Correct. Terminology and listeners do know he brought back that staff and more. But, it’s really important to know because you didn’t push that aside because of the strain on the organization. Instead, we got creative and we did that through the virtual 5k as you mentioned, and we just set that up through Run Signup and sent all the details out to your team and to your vendors, clients, you know, externally as well. So what we try to do instead was to motivate others, to really give back collectively to Second Harvest, right? And to make that donation. And it was a nominal fee, I think, of like $20 to participate. And you got your run bib and you can tack that on and take your pictures on social media, but it was such a great way to bring your team together even when they were physically apart. And even those who were furloughed still participated in this. And then you had clients participating as well. And it benefited a nonprofit. I mean, it was just a win all around I think.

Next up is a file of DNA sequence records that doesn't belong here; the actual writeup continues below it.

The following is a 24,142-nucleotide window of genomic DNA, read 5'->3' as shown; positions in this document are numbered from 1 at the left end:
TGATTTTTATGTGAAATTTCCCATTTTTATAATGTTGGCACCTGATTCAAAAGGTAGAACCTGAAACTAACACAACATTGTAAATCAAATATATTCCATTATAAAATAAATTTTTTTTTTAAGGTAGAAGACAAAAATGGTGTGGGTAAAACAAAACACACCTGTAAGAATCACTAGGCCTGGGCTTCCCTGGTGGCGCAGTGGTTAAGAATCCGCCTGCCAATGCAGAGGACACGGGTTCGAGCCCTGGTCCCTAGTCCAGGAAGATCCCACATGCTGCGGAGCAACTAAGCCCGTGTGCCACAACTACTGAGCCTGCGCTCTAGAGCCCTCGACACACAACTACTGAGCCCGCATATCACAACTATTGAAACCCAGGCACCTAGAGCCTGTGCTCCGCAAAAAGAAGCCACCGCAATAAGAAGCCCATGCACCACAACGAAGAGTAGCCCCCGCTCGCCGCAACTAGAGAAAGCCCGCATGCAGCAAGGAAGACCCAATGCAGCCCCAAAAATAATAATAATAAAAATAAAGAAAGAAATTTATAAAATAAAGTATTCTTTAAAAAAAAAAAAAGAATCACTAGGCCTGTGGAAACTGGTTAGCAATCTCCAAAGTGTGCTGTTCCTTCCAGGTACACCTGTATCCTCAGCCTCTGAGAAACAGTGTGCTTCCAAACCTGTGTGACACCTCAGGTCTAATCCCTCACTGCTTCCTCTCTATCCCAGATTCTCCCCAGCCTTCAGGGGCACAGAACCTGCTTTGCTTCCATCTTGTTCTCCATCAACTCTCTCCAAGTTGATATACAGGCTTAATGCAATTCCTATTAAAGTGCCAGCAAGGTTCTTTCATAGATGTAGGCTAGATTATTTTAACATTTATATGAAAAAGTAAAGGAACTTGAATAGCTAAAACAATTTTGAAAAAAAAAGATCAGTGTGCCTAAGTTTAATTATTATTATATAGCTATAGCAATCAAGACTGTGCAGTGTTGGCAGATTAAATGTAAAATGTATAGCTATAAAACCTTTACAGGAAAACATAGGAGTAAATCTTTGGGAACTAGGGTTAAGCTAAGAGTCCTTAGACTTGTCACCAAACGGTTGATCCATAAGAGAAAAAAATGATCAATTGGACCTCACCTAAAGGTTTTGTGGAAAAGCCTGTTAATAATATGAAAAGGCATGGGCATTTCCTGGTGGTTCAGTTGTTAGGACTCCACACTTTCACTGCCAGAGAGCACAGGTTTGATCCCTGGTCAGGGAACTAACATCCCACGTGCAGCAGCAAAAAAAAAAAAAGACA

Michael Kurland (26:02):
All around it was, it was. I hate to say it was probably my most fun give back that we’ve done, but it really was because it was in June of last year and we were knee deep in the beginning stages of the pandemic and nobody knew what was to come. There was no hope on a vaccine at that point. Everything was shut down. California was just getting ready to think about reopening some outdoor dining and people needed something uplifting at the time. It was just like pretty dark part of the pandemic. Right. There was no sports, I don’t think at this point still. So it was just like, I mean, was just everyone glued at home watching CNN and probably over serving themselves beer or wine at night, nothing else to do, watching Netflix.
Michael Kurland (26:54):
So, we, we came up with this creative way and kudos to you. I was like, yes, let’s do it. And we made it so you could walk or run or, or bike, whatever you want to do. And we did it over the course of a week and snap a photo and then we did it so you could raise money and it was like, Hey, if you want to donate cool, if you don’t, if you want. And I sent it out to all my buddies and my family, and I think we had 40 or 50 people participate in it. So we did it, we raised like $2,000.